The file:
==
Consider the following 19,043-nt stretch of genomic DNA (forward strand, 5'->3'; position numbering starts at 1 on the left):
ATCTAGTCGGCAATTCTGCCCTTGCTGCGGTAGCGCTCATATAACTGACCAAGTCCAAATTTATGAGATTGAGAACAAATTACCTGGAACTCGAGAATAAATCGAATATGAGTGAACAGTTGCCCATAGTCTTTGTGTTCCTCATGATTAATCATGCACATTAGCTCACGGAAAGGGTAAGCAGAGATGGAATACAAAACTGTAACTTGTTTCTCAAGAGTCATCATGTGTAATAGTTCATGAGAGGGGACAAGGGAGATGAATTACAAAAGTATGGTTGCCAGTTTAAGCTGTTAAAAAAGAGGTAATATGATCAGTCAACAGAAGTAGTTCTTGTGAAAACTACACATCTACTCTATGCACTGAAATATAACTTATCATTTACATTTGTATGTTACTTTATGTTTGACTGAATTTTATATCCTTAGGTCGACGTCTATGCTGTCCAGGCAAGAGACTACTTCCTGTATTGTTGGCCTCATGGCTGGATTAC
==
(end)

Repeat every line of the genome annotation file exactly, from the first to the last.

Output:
Consider the following 19,043-nt stretch of genomic DNA (forward strand, 5'->3'; position numbering starts at 1 on the left):
ATCTAGTCGGCAATTCTGCCCTTGCTGCGGTAGCGCTCATATAACTGACCAAGTCCAAATTTATGAGATTGAGAACAAATTACCTGGAACTCGAGAATAAATCGAATATGAGTGAACAGTTGCCCATAGTCTTTGTGTTCCTCATGATTAATCATGCACATTAGCTCACGGAAAGGGTAAGCAGAGATGGAATACAAAACTGTAACTTGTTTCTCAAGAGTCATCATGTGTAATAGTTCATGAGAGGGGACAAGGGAGATGAATTACAAAAGTATGGTTGCCAGTTTAAGCTGTTAAAAAAGAGGTAATATGATCAGTCAACAGAAGTAGTTCTTGTGAAAACTACACATCTACTCTATGCACTGAAATATAACTTATCATTTACATTTGTATGTTACTTTATGTTTGACTGAATTTTATATCCTTAGGTCGACGTCTATGCTGTCCAGGCAAGAGACTACTTCCTGTATTGTTGGCCTCATGGCTGGATTAC